Proactive coping post stroke: the Restored4Stroke self-management study

Nienke Tielemans

Research output: ThesisDoctoral ThesisInternal

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In the Netherlands, 40,000 people suffer a stroke each year. After a stroke, people often have problems dealing with the changes they face. The Restore4Stroke Self-Management study examined whether it is helpful to teach people who have suffered a stroke and their partners proactive coping, in other words to teach them to anticipate potential unpleasant consequences of stroke while planning a goal. Although proactive coping was found to be an important indicator of psychosocial functioning after stroke, teaching such strategies to groups of people who have suffered a stroke and their partners did not result in increased proactive coping or fewer participation restrictions. Our results may be explained by the intervention not being implemented optimally or the effects of contextual, personal and therapeutic factors on the outcome of our intervention. Therefore, more research is needed into these factors.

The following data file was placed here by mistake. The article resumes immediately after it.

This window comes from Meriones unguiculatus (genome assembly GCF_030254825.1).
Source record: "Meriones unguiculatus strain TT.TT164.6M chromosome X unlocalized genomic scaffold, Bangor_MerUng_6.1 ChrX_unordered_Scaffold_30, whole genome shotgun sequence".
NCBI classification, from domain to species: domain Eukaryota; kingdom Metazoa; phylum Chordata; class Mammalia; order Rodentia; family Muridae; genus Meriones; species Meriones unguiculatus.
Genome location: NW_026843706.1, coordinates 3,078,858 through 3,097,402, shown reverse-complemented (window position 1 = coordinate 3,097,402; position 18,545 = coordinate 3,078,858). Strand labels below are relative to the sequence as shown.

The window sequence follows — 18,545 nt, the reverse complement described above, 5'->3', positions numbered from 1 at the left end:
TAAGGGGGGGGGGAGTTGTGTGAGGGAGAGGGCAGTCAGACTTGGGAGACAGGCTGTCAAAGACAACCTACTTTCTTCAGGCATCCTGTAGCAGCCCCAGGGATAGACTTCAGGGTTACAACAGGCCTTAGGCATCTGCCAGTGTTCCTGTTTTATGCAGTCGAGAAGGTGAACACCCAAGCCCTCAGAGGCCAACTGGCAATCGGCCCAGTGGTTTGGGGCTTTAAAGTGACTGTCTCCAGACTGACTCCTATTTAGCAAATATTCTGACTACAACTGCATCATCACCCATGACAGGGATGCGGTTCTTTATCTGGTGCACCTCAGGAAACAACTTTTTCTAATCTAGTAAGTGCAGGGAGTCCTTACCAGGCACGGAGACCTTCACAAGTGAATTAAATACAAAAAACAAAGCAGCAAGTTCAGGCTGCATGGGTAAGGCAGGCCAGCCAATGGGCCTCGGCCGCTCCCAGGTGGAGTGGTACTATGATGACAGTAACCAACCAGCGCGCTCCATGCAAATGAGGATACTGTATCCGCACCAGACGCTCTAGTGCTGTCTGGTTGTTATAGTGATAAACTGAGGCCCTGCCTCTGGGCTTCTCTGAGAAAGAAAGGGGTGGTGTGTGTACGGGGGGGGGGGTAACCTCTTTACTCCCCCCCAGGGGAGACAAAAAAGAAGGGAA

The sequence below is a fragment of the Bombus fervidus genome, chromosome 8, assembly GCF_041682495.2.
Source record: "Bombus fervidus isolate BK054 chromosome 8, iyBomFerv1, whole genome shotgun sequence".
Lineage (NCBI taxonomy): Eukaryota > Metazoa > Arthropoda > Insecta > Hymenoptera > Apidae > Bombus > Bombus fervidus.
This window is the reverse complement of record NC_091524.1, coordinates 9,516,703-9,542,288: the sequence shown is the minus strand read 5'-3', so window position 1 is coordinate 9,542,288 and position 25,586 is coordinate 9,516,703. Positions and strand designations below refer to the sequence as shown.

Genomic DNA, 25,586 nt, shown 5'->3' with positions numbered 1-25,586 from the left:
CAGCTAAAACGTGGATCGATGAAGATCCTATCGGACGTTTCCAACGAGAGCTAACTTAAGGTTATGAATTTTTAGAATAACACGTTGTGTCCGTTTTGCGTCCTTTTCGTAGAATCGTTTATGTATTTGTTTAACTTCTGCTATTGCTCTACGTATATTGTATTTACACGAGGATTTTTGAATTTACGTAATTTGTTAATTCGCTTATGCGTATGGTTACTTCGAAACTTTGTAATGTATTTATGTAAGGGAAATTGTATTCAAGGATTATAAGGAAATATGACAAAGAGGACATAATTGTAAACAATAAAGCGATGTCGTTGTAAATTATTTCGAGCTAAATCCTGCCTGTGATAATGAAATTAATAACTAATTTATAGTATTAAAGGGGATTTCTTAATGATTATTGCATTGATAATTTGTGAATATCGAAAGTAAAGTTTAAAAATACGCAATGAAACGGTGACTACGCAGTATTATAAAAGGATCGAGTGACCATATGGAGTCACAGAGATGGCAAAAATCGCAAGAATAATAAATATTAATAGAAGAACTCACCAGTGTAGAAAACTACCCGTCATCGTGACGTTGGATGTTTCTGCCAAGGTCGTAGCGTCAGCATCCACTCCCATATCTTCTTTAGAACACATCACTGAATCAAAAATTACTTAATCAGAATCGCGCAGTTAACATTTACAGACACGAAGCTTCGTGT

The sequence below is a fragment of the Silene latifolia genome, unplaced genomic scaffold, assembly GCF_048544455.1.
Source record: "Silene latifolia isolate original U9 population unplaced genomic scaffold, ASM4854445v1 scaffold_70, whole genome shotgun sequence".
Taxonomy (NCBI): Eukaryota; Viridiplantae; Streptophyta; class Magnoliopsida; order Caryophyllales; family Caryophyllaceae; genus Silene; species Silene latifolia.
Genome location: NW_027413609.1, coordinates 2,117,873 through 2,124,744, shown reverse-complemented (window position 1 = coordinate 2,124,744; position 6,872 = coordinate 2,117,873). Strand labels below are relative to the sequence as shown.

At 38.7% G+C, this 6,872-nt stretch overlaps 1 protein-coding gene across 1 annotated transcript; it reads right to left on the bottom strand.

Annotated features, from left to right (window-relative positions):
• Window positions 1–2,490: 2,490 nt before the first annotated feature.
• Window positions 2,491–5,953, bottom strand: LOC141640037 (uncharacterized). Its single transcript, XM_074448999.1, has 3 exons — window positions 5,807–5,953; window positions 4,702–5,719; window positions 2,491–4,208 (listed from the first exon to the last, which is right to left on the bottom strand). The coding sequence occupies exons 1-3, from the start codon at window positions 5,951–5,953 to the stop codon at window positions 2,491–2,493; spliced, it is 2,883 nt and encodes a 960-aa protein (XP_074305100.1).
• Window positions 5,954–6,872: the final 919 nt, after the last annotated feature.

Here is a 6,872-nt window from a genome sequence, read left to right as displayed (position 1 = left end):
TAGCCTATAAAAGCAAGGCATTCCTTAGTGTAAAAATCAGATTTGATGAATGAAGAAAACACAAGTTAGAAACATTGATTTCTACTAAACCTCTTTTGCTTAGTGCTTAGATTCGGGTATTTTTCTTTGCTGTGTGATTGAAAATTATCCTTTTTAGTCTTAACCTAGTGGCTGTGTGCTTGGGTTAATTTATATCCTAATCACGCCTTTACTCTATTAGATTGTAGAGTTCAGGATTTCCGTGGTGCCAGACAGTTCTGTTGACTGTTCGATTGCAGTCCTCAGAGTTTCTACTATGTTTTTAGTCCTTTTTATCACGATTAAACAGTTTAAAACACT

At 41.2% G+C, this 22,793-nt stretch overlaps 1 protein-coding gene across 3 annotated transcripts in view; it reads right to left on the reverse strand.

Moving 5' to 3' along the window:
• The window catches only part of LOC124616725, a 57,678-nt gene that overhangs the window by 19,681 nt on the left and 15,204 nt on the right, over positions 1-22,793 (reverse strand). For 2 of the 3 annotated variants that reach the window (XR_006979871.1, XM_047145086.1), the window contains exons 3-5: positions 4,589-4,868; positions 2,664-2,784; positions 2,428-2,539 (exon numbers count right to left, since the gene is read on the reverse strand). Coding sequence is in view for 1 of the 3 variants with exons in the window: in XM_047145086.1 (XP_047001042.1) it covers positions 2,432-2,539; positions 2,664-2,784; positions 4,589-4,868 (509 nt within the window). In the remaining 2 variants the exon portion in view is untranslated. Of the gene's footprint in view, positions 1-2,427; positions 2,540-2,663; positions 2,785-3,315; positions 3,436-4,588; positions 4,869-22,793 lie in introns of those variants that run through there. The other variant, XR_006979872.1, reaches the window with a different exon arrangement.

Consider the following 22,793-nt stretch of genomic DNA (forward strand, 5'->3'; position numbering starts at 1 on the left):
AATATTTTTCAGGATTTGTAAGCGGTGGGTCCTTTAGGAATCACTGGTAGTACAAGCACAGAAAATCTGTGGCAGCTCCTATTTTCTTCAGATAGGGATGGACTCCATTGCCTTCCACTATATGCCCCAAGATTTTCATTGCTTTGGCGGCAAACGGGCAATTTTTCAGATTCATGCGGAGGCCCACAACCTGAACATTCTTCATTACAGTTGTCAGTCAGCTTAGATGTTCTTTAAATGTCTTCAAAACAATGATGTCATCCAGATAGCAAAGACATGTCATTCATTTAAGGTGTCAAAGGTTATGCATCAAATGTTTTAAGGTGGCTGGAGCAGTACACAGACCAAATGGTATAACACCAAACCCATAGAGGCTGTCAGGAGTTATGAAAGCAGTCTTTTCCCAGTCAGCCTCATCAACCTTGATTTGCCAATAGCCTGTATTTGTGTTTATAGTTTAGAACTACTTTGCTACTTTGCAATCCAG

Original languageEnglish
QualificationDoctor of Philosophy
Awarding Institution
  • Maastricht University
  • van Heugten, Caroline, Supervisor
  • Visser-Meily, A., Supervisor, External person
  • Schepers, V.P.M., Co-Supervisor, External person
Award date28 May 2015
Place of PublicationMaastricht
Publication statusPublished - 2015


  • stroke
  • treatment
  • self-management

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